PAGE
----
I have always been interested in animal behavior. Since I was a kid, I was observing birds and their habits in my parent’s backyard. As a teenager I discovered the work of Charles Darwin and Konrad Lorenz and I started reading all their books.
When I enrolled at the University of Pavia, I became fascinated in neurobiology after reading “On the matter of the mind” by Gerald Edelman. In this book Edelman popularized his theory of Neural Darwinism. In this model, he applies the selectionist approach from evolutionary biology into a theory that encompass brain development, anatomy and physiology, as he and others previously did with immunology. I obtained my Master in Neurobiology with a thesis in neurophysiology and ion channel biophysics. Then I enrolled in the PhD program in Physiology and Neuroscience of the University of Pavia working in the lab of Dr. Jacopo Magistretti. Under Jacopo’s guidance I learnt to perform patch clamp experiments to study the expression and properties of subthreshold sodium currents in different cells types of the parahippocampal and hippocampal region. Studying the differences in expression of the different components of sodium currents in different types of neurons allowed me to appreciate the wide diversity of neurons and how these cell types are biophysically specialized. After obtaining the PhD I moved to Oslo to work under the supervision of Dr. Johan Storm. With Johan I investigated the role of different potassium channels in shaping the electrophysiological properties of entorhinal cortex layer II stellate cells.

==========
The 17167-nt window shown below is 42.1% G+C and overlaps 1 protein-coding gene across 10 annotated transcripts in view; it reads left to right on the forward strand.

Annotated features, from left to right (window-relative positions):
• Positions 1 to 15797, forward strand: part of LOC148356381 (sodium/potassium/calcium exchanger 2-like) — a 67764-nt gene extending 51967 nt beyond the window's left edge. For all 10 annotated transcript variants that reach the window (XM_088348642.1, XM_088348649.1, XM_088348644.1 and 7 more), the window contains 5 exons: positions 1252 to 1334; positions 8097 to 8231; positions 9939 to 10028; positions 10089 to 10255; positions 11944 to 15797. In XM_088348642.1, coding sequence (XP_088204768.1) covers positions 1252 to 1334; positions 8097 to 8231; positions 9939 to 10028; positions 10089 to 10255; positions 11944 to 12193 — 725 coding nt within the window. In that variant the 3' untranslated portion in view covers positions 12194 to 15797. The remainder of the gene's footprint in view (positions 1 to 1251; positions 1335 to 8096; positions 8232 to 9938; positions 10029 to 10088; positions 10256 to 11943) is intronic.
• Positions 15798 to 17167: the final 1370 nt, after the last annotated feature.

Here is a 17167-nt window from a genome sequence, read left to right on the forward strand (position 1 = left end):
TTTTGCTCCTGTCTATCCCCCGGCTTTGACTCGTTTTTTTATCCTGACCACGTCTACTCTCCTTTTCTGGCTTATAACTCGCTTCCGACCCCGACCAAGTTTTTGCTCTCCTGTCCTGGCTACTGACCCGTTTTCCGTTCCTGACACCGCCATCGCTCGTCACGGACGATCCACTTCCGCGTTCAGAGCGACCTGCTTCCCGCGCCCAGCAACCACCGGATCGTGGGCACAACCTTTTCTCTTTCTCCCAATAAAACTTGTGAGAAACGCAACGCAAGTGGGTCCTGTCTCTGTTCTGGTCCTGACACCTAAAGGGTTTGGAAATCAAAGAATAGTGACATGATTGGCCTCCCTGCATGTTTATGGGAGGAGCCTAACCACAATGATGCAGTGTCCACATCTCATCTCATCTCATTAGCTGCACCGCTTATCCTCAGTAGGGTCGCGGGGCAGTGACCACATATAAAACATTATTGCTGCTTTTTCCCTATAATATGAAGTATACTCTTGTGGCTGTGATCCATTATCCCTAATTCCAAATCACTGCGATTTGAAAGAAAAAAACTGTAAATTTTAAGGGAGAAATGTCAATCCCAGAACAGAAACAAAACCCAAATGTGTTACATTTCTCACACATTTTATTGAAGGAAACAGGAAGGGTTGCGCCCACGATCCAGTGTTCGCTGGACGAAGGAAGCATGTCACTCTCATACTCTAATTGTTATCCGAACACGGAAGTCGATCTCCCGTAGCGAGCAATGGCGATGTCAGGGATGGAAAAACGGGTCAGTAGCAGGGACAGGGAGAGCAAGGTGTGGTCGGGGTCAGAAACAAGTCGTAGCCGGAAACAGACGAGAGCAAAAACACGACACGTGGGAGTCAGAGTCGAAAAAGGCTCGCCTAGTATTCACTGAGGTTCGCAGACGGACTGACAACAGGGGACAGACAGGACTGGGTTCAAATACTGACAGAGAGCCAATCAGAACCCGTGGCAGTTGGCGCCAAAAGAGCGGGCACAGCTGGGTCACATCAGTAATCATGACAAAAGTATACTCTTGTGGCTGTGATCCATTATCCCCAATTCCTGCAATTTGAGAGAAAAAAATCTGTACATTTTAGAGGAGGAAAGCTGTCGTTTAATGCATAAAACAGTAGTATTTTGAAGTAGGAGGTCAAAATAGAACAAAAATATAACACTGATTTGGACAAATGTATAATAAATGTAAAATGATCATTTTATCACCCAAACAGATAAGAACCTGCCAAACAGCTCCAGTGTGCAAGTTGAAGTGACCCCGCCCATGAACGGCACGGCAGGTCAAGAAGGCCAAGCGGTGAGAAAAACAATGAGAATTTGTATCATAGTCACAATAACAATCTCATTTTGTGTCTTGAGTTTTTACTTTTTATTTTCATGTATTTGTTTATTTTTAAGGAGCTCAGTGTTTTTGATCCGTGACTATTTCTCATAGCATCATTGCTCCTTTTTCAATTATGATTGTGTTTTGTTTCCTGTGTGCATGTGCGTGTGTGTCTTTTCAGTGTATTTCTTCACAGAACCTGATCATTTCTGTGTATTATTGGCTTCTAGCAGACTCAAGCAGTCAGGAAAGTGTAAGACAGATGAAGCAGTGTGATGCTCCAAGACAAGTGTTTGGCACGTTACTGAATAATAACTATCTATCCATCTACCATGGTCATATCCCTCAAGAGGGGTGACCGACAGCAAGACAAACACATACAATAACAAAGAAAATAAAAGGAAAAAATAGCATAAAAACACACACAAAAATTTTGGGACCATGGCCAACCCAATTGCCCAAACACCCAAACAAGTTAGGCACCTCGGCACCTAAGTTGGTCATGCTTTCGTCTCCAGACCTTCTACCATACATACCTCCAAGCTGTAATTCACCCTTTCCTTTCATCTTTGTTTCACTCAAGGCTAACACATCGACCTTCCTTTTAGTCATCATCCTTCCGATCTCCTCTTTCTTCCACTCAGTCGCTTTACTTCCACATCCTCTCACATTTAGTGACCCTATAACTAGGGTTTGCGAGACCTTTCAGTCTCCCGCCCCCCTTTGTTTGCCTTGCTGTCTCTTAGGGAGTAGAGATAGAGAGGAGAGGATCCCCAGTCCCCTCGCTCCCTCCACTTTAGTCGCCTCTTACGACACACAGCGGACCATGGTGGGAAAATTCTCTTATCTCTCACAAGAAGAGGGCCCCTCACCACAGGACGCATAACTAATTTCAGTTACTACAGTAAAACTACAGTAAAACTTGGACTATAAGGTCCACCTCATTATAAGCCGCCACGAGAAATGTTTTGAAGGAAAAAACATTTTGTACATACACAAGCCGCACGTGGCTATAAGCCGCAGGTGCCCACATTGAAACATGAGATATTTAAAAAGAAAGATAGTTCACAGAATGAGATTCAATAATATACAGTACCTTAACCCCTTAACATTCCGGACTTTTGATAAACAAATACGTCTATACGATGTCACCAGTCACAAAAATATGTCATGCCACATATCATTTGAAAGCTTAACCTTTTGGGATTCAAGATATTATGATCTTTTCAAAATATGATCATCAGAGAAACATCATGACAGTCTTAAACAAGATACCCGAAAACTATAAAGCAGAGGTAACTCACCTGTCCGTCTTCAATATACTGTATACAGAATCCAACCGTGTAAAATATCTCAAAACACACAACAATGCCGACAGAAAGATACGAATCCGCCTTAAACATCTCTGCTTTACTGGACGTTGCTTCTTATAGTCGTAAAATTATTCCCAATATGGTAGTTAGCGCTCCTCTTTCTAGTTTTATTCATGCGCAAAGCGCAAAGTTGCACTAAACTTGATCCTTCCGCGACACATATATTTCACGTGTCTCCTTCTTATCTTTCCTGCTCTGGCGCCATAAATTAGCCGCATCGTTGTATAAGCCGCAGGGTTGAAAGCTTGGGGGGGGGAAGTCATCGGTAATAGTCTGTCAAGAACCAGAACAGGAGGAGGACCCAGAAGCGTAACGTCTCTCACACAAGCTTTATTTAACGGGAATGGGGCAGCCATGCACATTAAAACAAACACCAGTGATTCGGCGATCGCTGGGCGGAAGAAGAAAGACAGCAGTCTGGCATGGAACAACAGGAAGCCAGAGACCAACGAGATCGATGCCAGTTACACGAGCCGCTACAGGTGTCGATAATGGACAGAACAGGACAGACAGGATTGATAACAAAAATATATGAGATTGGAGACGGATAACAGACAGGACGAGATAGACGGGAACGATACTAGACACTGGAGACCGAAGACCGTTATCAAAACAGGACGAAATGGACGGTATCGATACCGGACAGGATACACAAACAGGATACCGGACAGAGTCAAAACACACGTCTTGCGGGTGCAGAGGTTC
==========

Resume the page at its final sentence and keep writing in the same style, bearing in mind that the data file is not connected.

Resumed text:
Once Giulia finished her PhD, we moved together to NYU to work with Dr. Bernardo Rudy (me) and Dr. Gord Fishell (Giulia). In Bernardo’s lab I studied the diversity of cortical interneurons using a combination of genetics, morphological reconstructions, and electrophysiology. This work gave me the chance to collaborate with amazing scientists such as Dr. Gord Fishell and Dr. Josh Huang. While in NY we also greatly enjoyed all the things that city has to offer: from outstanding museums to amazing restaurants exploring the world’s cuisines.
We then moved back to Europe in 2017 to work at the Kavli Institute for Systems Neuroscience and we hope to establish ourselves as independent neuroscientists. At Kavli, I joined the lab of Dr. Menno Witter to study the diversity of GABAergic neurons in the perirhinal cortex. During this time I was awarded a Marie Sklodowska-Curie fellowship to study multisensory integration in the cortex.
In January 2021 I will start my independent research group at the Kavli Institute for Systems Neuroscience!
Here is my CV and publications’ list: